The program doesn't care what type of image files you're using (*.jpg, *.jpeg, *.tiff, *.png, etc.) and will even work with other types of data, such as Abode Acrobat files, HTML files, or SVG family tree images. For instance, if you have an article written in a Word file called article.docx and a corresponding buddy file called article.meta, then double-clicking on the buddy file brings up both, just as with images. Not only that, if you have article.jpg and article.docx then both will be launched in their respective viewers before displaying the content of the buddy file. In other words, when you double-click on a buddy file, it will find all the files in the same folder with a matching name and display each of them.

An accidental feature of the program (one that I didn't anticipate at the start) is an ability to describe and open a collection of images. In a demo given on Mondays with Myrt on 28 Jan 2019, I used an example with the following files:

RisalpurCemetery.1.jpg                      First image and its buddy file
RisalpurCemetery.2.jpg                      Second image and its buddy file
RisalpurCemetery.3.jpg                      Third ...
RisalpurCemetery.4.jpg                      Fourth ...
RisalpurCemetery.meta                     Buddy file for the whole collection

That collection related to a cemetery in Pakistan, formerly British India. As described above, double-clicking on, say, RisalpurCemetery.1.meta would display that buddy file and the associated image (RisalpurCemetery.1.jpg), etc., but double-clicking on RisalpurCemetery.meta would launch the whole collection. This works because the program replaces "meta" with "*" in the initial buddy file name in order to generate a wildcard for it to find all the associated files. In this case, the generated wildcard also matches the other buddy files: the per-image ones.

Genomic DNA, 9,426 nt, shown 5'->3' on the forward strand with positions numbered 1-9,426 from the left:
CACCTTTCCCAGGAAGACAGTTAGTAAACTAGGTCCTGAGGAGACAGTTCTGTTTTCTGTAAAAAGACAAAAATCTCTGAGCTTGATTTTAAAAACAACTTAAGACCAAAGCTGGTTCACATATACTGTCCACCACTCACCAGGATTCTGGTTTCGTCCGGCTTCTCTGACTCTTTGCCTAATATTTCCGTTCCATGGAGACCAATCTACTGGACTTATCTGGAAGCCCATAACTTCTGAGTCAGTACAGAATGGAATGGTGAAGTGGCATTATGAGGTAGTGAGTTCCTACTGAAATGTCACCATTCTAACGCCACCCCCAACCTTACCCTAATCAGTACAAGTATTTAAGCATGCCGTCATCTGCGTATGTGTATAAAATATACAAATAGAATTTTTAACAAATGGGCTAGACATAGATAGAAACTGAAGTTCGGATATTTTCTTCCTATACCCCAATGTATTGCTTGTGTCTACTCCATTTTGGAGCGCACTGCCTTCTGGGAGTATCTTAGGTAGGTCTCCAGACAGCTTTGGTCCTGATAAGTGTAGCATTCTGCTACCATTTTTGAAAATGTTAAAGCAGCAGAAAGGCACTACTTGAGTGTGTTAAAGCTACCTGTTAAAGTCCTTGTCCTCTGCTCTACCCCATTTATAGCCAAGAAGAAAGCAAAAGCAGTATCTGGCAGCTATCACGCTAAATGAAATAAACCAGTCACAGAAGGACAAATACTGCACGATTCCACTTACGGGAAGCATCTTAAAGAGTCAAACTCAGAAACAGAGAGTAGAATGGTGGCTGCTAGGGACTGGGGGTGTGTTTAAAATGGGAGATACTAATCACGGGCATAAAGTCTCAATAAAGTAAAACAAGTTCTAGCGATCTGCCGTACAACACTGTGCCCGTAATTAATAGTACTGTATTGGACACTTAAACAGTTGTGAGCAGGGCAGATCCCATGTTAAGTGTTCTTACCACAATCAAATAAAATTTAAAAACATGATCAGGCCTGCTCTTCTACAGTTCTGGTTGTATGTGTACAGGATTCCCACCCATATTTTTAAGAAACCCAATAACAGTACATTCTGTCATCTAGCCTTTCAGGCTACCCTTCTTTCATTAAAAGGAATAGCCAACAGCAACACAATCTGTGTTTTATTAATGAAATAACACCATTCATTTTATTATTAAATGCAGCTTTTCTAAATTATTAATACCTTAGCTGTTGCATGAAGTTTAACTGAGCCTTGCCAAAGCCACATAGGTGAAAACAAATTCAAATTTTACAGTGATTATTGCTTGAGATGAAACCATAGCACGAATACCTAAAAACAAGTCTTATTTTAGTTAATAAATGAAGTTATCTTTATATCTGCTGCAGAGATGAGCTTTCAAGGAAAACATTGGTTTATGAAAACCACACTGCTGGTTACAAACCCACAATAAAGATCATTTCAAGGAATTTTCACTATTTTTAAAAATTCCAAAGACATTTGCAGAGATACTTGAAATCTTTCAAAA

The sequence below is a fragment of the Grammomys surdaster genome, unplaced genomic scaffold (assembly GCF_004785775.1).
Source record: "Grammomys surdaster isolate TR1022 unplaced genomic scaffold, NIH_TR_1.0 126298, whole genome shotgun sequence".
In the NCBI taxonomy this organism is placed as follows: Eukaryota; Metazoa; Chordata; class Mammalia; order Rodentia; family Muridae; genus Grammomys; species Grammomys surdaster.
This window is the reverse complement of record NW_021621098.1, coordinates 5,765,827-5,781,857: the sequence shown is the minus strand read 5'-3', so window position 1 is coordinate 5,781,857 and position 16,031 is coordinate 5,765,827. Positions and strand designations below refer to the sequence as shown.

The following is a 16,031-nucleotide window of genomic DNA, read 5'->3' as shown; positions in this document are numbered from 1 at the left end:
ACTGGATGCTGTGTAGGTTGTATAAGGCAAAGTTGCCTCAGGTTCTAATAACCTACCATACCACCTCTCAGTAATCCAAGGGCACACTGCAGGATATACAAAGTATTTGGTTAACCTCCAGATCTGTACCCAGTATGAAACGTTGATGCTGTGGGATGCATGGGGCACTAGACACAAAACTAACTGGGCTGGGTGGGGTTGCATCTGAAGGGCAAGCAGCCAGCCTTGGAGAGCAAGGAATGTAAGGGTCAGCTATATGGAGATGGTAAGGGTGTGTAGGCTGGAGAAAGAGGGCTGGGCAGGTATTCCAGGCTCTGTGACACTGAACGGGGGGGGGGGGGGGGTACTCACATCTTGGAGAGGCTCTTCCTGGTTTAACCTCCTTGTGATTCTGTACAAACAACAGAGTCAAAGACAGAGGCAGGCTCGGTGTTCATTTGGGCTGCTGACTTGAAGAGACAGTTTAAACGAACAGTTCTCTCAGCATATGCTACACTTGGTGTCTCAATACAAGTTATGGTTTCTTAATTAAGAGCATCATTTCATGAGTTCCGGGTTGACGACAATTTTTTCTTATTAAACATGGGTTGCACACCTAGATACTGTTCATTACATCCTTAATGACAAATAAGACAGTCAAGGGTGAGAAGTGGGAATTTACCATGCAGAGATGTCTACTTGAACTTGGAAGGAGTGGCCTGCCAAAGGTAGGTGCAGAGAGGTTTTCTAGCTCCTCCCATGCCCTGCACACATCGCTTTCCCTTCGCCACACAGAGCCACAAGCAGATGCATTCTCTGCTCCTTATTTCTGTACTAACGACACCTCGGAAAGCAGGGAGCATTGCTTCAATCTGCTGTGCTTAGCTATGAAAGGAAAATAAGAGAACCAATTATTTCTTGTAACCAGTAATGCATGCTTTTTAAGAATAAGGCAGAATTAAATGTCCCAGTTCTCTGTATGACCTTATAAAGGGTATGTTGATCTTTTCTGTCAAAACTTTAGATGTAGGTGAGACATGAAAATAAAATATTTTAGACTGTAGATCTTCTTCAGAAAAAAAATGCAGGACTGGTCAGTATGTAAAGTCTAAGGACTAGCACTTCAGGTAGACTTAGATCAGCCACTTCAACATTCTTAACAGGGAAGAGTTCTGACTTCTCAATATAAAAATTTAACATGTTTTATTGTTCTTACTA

As of v2.0, the program may also be used to open your image or other data file. I'll describe this in a moment, but if you right-click on an image (say), select metaproxy.exe using "Open with" (but not making it the default), then it will search for an accompanying buddy file and open both, just as it did above. However, if you didn't yet have a buddy file then it will automatically create an empty one in the Notepad editor for you.

Because these buddy files are textual, they're searchable. This can be on specific search terms or on free text, as with transcribed data. This means that in Windows Search, you could type something like: *.meta AND #Proctor AND #1870s, and it would enumerate all the buddy files for that surname in that decade. Then double-clicking on one of these buddy files would show you both the full text from your buddy file and the accompanying image, together.

Getting it going

The program is very simple and so needs no installation. Just download the metaproxy.exe from the Dropbox folder (see above) and save it in a safe place somewhere on your hard drive. The *.c file in that folder is only for developers to look at and is not needed by the program itself.